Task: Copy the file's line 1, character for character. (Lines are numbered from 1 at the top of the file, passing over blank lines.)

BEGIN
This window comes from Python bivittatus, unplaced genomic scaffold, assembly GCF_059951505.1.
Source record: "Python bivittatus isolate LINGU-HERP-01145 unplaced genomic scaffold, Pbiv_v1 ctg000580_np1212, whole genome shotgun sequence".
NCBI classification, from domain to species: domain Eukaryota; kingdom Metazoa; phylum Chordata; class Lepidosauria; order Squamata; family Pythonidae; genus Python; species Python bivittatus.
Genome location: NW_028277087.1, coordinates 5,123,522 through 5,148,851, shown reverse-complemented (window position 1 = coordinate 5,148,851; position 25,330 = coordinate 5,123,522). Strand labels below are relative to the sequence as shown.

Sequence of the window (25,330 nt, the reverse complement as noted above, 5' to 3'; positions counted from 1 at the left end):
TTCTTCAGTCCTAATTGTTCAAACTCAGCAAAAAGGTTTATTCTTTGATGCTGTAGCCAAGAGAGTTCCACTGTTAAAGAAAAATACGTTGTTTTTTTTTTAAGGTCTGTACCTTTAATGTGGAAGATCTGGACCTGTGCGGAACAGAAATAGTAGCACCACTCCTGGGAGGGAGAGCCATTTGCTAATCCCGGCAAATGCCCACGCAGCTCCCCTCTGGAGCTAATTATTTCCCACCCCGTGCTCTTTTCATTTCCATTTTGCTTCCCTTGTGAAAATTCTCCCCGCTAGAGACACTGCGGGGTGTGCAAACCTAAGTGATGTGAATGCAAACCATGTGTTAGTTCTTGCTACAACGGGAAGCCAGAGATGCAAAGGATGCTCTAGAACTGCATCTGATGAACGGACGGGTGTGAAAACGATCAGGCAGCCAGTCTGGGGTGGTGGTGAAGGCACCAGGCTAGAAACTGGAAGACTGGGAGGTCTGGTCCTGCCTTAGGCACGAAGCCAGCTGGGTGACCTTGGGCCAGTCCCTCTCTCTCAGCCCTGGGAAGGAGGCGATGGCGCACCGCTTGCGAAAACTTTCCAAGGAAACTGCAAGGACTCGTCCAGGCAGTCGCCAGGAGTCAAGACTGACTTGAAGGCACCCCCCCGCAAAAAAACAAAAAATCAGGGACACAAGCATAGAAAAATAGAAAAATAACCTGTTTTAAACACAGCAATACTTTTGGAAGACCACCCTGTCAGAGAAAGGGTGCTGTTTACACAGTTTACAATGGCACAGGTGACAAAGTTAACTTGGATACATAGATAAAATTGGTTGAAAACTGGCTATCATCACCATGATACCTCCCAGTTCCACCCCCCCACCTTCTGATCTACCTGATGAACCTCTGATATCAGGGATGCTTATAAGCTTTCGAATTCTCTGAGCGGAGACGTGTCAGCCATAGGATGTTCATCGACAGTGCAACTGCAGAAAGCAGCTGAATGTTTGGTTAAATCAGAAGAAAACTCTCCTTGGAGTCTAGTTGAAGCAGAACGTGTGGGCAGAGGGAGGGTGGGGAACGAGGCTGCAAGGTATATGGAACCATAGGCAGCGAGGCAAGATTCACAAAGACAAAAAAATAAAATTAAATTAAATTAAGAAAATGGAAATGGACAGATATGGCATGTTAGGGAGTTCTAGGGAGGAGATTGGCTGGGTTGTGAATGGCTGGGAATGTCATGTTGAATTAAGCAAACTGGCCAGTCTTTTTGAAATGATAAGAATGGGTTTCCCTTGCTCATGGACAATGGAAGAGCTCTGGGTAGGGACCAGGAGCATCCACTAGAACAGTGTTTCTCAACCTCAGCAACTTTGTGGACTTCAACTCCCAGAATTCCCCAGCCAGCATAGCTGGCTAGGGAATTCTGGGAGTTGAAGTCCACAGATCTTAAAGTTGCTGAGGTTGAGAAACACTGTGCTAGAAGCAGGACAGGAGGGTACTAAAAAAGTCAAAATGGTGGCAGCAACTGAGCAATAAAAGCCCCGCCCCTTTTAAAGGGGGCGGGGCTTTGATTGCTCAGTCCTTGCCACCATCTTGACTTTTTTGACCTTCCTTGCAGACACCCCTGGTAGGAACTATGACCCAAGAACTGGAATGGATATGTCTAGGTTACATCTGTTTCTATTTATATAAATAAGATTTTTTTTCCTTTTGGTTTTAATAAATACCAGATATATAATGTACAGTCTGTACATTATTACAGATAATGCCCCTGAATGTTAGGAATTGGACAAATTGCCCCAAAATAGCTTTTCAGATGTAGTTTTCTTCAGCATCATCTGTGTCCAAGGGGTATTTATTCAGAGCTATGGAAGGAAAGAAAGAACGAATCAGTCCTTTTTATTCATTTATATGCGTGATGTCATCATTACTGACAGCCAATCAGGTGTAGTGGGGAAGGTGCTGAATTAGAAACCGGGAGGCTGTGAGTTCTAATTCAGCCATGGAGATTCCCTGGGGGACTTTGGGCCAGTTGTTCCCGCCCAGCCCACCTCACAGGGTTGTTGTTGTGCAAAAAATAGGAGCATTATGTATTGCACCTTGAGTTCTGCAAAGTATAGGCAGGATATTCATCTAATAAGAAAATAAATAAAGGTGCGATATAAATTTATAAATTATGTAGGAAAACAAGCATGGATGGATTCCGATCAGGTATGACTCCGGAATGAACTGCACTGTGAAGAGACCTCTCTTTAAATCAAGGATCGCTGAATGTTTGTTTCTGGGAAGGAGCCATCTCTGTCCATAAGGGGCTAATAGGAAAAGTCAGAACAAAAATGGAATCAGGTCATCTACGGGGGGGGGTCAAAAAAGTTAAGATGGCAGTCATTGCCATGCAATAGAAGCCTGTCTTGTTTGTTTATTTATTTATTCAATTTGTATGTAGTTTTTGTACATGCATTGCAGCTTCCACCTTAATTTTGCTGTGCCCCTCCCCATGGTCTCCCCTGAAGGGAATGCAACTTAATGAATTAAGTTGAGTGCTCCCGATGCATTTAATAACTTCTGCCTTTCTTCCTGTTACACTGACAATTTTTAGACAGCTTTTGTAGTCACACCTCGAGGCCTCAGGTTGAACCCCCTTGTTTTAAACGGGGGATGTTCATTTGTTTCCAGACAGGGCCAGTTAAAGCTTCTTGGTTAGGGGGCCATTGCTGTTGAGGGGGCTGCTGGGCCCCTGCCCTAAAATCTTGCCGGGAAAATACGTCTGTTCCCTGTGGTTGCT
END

This window comes from Python bivittatus, unplaced genomic scaffold, assembly GCF_059951505.1.